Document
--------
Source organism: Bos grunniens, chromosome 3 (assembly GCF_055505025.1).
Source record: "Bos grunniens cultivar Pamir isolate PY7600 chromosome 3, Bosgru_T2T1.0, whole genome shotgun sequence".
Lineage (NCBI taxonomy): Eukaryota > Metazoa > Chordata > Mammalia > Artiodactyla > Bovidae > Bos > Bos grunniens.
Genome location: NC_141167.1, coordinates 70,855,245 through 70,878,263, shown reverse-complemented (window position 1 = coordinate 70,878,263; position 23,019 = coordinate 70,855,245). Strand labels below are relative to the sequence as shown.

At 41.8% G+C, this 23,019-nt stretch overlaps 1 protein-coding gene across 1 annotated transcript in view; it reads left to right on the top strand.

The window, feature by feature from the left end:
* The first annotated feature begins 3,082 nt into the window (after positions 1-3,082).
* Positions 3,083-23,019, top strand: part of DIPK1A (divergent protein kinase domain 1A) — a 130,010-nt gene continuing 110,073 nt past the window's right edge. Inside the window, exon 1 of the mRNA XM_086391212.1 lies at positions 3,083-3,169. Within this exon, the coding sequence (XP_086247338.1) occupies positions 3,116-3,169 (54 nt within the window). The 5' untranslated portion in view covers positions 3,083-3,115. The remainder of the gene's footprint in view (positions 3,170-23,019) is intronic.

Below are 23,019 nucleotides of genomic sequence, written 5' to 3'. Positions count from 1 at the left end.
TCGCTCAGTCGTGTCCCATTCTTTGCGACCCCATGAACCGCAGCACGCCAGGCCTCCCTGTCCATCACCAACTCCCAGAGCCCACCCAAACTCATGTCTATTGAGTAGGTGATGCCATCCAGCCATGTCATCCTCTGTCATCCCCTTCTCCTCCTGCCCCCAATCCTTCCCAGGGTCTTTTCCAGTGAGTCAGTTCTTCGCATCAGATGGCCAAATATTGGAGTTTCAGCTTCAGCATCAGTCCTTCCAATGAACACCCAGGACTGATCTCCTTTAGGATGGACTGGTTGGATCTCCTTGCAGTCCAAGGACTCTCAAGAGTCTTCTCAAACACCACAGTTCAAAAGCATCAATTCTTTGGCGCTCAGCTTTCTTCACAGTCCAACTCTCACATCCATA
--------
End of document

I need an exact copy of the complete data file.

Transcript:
Source organism: Bos grunniens, chromosome 3 (assembly GCF_055505025.1).
Source record: "Bos grunniens cultivar Pamir isolate PY7600 chromosome 3, Bosgru_T2T1.0, whole genome shotgun sequence".
Lineage (NCBI taxonomy): Eukaryota > Metazoa > Chordata > Mammalia > Artiodactyla > Bovidae > Bos > Bos grunniens.
Genome location: NC_141167.1, coordinates 70,855,245 through 70,878,263, shown reverse-complemented (window position 1 = coordinate 70,878,263; position 23,019 = coordinate 70,855,245). Strand labels below are relative to the sequence as shown.

At 41.8% G+C, this 23,019-nt stretch overlaps 1 protein-coding gene across 1 annotated transcript in view; it reads left to right on the top strand.

The window, feature by feature from the left end:
* The first annotated feature begins 3,082 nt into the window (after positions 1-3,082).
* Positions 3,083-23,019, top strand: part of DIPK1A (divergent protein kinase domain 1A) — a 130,010-nt gene continuing 110,073 nt past the window's right edge. Inside the window, exon 1 of the mRNA XM_086391212.1 lies at positions 3,083-3,169. Within this exon, the coding sequence (XP_086247338.1) occupies positions 3,116-3,169 (54 nt within the window). The 5' untranslated portion in view covers positions 3,083-3,115. The remainder of the gene's footprint in view (positions 3,170-23,019) is intronic.

Below are 23,019 nucleotides of genomic sequence, written 5' to 3'. Positions count from 1 at the left end.
TCGCTCAGTCGTGTCCCATTCTTTGCGACCCCATGAACCGCAGCACGCCAGGCCTCCCTGTCCATCACCAACTCCCAGAGCCCACCCAAACTCATGTCTATTGAGTAGGTGATGCCATCCAGCCATGTCATCCTCTGTCATCCCCTTCTCCTCCTGCCCCCAATCCTTCCCAGGGTCTTTTCCAGTGAGTCAGTTCTTCGCATCAGATGGCCAAATATTGGAGTTTCAGCTTCAGCATCAGTCCTTCCAATGAACACCCAGGACTGATCTCCTTTAGGATGGACTGGTTGGATCTCCTTGCAGTCCAAGGACTCTCAAGAGTCTTCTCAAACACCACAGTTCAAAAGCATCAATTCTTTGGCGCTCAGCTTTCTTCACAGTCCAACTCTCACATCCATA